Aaaaaaand we’re back! Thanks for tuning in again. Hope you all had a great time over the holidays. Now that we’re in the new year, it’s time to start this little project up again!
The Prompt: Is there one event or happening your character would like to erase from their past? Why?
Toriah wishes a lot of things hadn’t happened— her father’s death, the fall of the Sunwell, Kael’thas’ betrayal in Outland, and the civil war that divided her floundering people into two factions, just to name a few.
For better or worse, all of these events have made Toriah into the woman she is today and also attributed to her “look toward a better tomorrow” attitude. She doesn’t see much point in trying to go backwards and changing things because, frankly, it may not always end up for the better.
That was a lesson she ultimately learned while on assignment with the bronze dragonflight. As one of the many adventurers contracted to fight the infinite dragons, she was sorely tempted to agree with these renegades that Azeroth might be better off if, for example, Arthas never became the Lich King. The idea troubled her even more after the Cataclysm, especially under the weight of Garrosh’s tyrannical rule.
Yet there was one thing she thought about consistently: her father.
One day, she wandered the Caverns of Time in between missions and, as she always did, thought of her father and his untimely demise. It’s not fair, she said to herself.
“Life is rarely fair, young elf,” a deep, sonorous voice said behind her.
Toriah looked around for the source and found herself face to face with the humanoid form of Nozdormu, leader of the bronze dragons. His elven features were familiar and comforting, which was important when approaching an armed mortal. He was taller than her by a head but didn’t seem to be looking down at her. She felt the tips of her ears get uncomfortably warm, even though she knew she hadn’t said anything out loud.
“Lord Nozdormu,” she managed to say, “I had not expected to find you here. I’m afraid I was lost in my thoughts.”
“I apologize for startling you,” the dragon leader said with a slight bow. “You aren’t the first to be lost in your thoughts, pondering the possibilities of the timeways, nor will you be the last. The Caverns seem to have that affect on many mortals.”
“When you only see time in one direction, this place is something of a wonder.”
“So, who is it who makes you wonder so about time?”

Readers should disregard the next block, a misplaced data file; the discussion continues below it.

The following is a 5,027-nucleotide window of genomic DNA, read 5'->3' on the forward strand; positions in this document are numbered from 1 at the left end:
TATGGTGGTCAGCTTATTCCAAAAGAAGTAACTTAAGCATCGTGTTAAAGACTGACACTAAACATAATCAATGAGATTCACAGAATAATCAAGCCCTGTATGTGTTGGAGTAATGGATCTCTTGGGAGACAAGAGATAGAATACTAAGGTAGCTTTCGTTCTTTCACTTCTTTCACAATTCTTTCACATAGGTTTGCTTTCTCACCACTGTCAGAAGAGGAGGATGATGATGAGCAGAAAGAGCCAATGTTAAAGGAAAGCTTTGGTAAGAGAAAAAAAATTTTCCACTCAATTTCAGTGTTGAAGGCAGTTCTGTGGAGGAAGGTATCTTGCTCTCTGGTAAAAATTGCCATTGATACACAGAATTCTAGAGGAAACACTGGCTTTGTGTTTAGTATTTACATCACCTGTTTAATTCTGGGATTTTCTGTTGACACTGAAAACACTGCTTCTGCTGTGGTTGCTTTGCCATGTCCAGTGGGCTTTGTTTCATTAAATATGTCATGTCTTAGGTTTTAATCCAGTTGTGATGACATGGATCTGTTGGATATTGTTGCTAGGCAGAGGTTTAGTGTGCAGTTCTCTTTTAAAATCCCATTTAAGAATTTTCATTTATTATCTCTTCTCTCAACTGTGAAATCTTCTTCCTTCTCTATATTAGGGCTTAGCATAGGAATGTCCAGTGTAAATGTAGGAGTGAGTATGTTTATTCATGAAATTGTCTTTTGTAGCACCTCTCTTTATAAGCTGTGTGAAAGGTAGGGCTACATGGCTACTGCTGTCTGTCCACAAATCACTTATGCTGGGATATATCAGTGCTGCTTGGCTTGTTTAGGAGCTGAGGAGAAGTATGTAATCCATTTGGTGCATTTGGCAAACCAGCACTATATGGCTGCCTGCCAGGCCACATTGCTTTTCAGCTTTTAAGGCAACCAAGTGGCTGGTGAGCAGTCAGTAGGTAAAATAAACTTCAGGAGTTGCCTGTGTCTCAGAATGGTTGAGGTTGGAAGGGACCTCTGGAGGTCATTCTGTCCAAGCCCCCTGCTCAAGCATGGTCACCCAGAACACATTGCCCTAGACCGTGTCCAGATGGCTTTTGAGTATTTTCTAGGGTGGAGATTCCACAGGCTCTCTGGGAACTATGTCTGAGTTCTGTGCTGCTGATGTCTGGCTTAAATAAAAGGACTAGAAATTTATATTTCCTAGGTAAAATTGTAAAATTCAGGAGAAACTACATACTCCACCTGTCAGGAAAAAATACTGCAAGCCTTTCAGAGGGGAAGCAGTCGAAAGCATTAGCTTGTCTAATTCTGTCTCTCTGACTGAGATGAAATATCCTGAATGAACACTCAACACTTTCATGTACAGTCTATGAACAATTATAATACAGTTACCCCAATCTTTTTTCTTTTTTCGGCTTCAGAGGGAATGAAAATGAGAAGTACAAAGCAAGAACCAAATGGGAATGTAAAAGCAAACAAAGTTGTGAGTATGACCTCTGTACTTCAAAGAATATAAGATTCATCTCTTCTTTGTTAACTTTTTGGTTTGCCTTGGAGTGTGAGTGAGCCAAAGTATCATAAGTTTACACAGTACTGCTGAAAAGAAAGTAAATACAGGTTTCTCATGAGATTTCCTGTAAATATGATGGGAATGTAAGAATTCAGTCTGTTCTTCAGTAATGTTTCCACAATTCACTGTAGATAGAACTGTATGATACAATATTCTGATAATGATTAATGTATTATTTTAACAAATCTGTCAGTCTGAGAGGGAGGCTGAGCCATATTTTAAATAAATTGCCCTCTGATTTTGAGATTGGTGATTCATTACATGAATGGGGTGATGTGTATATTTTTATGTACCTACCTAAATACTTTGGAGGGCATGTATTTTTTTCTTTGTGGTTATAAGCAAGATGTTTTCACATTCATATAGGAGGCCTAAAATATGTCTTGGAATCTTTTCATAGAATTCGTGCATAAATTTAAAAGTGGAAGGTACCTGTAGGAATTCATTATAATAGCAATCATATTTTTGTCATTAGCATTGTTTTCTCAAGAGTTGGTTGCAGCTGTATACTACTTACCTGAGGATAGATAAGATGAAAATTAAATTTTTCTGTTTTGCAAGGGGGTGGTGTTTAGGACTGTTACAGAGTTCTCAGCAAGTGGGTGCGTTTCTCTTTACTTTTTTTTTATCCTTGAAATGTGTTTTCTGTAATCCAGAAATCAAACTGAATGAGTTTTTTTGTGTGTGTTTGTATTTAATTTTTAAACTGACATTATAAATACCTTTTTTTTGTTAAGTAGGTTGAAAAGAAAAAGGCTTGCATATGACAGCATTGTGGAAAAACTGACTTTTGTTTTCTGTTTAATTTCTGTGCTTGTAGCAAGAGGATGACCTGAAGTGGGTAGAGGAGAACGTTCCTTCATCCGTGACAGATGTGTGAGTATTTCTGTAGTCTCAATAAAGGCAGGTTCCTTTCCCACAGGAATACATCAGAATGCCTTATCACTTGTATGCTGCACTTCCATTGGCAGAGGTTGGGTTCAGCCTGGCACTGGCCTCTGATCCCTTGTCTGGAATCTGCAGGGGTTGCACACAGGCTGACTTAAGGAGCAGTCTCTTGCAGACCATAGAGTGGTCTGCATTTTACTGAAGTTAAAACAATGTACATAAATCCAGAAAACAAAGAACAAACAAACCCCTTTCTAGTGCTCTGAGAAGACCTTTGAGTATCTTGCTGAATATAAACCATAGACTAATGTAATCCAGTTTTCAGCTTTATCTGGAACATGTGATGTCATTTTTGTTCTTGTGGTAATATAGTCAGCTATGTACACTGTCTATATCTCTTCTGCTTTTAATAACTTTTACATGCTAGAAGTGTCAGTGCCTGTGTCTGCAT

Toriah met Nozdormu’s golden gaze and did not waver. “My father. He died when I was just a kid.” She paused, the words sticking in her throat. “I miss him.”
Nozdormu nodded, as if he’d heard the words many times before— or knew what she was going to say already. “Come, let me show you something.”
He beckoned for the blood elf, the sands in the ornamentation at his shoulder shifting this way and that. Tori fell into step with the dragon, trying to find a balance between caution and curiosity. They passed a myriad of scenery that should not exist in the midst of desert sands: humid swamps and mires, evergreen forests, icy mountain passes.
Finally, they suddenly stepped onto fragrant grasses shaded by tall, graceful trees of auburn and gold. Toriah immediately recognized where she was.
“Home,” she whispered. “What–?”
Nozdormu only held a finger to his lips, then gestured toward the figure making its way up the road. It was an older high elf man, with fine lines around his eyes and mouth and streaks of silver in his dark hair. At his side was a round-faced girl who clung to his hand as she hopped from cobble to cobble.
“Dad,” Toriah said after the two elves passed out of sight again. “And that was me; I was six there. I remember that day. We were on our way to get ingredients for my brother’s birthday cake. I begged him to let me go with him.” She looked at Nozdormu, confused. “Why are you showing me this?”
“Do you remember what happened next?”
Toriah thought for a moment. “We found a lost lynx cub. I wanted to bring it home but Dad said it needed its mother. And we helped him find her in the end. He said it was the right thing to do, even when–”
She stopped, finally realizing Nozdormu’s point. “Even when it’s not what we want, no matter how much we might want it,” she finished.
Nozdormu took the blood elf’s hand in his and held it tight. “Whenever you miss your father, you only have to look within and find him.”
The colors of Quel’thalas melted away and they were in the shadowed depths of the Caverns again. “The days ahead when you finally face Deathwing will be dangerous and dark; the past must be what it is,” Nozdormu said. “All that matters is this moment.”
He bowed to Toriah, then let go of her hand. “Thank you for letting me be a part of that experience,” he said.
She returned the bow, holding it a moment longer out of gratitude and respect. “And thank you for reminding me what it means to be my father’s daughter again.”
Nozdormu took several paces away from Toriah and, in a flash, assumed his draconic form again. He inclined massive golden his head toward the elf before taking off and disappearing into the swirling timeways.